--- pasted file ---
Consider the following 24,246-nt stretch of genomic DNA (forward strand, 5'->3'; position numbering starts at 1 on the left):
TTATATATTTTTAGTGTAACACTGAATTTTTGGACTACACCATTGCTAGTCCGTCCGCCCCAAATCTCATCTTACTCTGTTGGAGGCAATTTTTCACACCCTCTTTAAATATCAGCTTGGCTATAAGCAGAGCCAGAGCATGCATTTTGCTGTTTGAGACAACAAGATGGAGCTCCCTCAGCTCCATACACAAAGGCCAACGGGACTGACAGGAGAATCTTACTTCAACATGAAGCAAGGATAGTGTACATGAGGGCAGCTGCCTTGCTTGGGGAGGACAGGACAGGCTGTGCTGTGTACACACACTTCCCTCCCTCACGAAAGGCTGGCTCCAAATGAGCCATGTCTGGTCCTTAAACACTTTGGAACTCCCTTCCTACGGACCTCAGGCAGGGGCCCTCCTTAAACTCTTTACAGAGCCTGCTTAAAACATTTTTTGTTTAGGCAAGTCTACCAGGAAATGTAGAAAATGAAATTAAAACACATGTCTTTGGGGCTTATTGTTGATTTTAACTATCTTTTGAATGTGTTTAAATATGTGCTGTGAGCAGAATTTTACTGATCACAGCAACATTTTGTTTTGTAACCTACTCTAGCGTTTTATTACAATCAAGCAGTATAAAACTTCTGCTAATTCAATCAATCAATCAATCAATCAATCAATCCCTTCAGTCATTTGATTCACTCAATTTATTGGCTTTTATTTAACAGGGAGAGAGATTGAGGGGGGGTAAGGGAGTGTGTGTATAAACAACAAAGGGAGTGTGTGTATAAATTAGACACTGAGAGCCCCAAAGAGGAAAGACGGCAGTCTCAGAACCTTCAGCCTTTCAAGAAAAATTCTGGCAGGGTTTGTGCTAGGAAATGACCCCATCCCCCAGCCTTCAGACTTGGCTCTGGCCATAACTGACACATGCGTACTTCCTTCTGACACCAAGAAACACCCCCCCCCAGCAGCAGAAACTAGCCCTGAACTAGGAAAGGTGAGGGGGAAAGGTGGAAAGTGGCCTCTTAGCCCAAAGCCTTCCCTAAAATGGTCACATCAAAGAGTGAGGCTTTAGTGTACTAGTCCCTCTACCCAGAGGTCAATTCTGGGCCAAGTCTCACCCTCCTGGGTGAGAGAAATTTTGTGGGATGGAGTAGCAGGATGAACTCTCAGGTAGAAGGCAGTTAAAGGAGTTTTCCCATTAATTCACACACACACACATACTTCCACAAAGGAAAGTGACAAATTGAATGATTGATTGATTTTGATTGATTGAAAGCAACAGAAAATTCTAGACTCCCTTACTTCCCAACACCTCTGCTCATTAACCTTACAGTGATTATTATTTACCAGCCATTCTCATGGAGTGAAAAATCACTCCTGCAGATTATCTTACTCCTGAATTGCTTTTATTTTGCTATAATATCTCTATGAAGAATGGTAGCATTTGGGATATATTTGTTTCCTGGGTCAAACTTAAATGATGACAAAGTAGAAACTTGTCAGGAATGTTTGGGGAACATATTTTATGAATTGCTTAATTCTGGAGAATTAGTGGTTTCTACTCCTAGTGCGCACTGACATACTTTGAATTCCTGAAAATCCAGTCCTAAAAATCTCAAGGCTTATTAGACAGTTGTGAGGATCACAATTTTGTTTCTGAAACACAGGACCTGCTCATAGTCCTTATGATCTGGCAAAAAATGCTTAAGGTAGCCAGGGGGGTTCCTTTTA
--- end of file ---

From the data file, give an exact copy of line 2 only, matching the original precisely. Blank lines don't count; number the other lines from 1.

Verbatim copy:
TTATATATTTTTAGTGTAACACTGAATTTTTGGACTACACCATTGCTAGTCCGTCCGCCCCAAATCTCATCTTACTCTGTTGGAGGCAATTTTTCACACCCTCTTTAAATATCAGCTTGGCTATAAGCAGAGCCAGAGCATGCATTTTGCTGTTTGAGACAACAAGATGGAGCTCCCTCAGCTCCATACACAAAGGCCAACGGGACTGACAGGAGAATCTTACTTCAACATGAAGCAAGGATAGTGTACATGAGGGCAGCTGCCTTGCTTGGGGAGGACAGGACAGGCTGTGCTGTGTACACACACTTCCCTCCCTCACGAAAGGCTGGCTCCAAATGAGCCATGTCTGGTCCTTAAACACTTTGGAACTCCCTTCCTACGGACCTCAGGCAGGGGCCCTCCTTAAACTCTTTACAGAGCCTGCTTAAAACATTTTTTGTTTAGGCAAGTCTACCAGGAAATGTAGAAAATGAAATTAAAACACATGTCTTTGGGGCTTATTGTTGATTTTAACTATCTTTTGAATGTGTTTAAATATGTGCTGTGAGCAGAATTTTACTGATCACAGCAACATTTTGTTTTGTAACCTACTCTAGCGTTTTATTACAATCAAGCAGTATAAAACTTCTGCTAATTCAATCAATCAATCAATCAATCAATCAATCCCTTCAGTCATTTGATTCACTCAATTTATTGGCTTTTATTTAACAGGGAGAGAGATTGAGGGGGGGTAAGGGAGTGTGTGTATAAACAACAAAGGGAGTGTGTGTATAAATTAGACACTGAGAGCCCCAAAGAGGAAAGACGGCAGTCTCAGAACCTTCAGCCTTTCAAGAAAAATTCTGGCAGGGTTTGTGCTAGGAAATGACCCCATCCCCCAGCCTTCAGACTTGGCTCTGGCCATAACTGACACATGCGTACTTCCTTCTGACACCAAGAAACACCCCCCCCCAGCAGCAGAAACTAGCCCTGAACTAGGAAAGGTGAGGGGGAAAGGTGGAAAGTGGCCTCTTAGCCCAAAGCCTTCCCTAAAATGGTCACATCAAAGAGTGAGGCTTTAGTGTACTAGTCCCTCTACCCAGAGGTCAATTCTGGGCCAAGTCTCACCCTCCTGGGTGAGAGAAATTTTGTGGGATGGAGTAGCAGGATGAACTCTCAGGTAGAAGGCAGTTAAAGGAGTTTTCCCATTAATTCACACACACACACATACTTCCACAAAGGAAAGTGACAAATTGAATGATTGATTGATTTTGATTGATTGAAAGCAACAGAAAATTCTAGACTCCCTTACTTCCCAACACCTCTGCTCATTAACCTTACAGTGATTATTATTTACCAGCCATTCTCATGGAGTGAAAAATCACTCCTGCAGATTATCTTACTCCTGAATTGCTTTTATTTTGCTATAATATCTCTATGAAGAATGGTAGCATTTGGGATATATTTGTTTCCTGGGTCAAACTTAAATGATGACAAAGTAGAAACTTGTCAGGAATGTTTGGGGAACATATTTTATGAATTGCTTAATTCTGGAGAATTAGTGGTTTCTACTCCTAGTGCGCACTGACATACTTTGAATTCCTGAAAATCCAGTCCTAAAAATCTCAAGGCTTATTAGACAGTTGTGAGGATCACAATTTTGTTTCTGAAACACAGGACCTGCTCATAGTCCTTATGATCTGGCAAAAAATGCTTAAGGTAGCCAGGGGGGTTCCTTTTA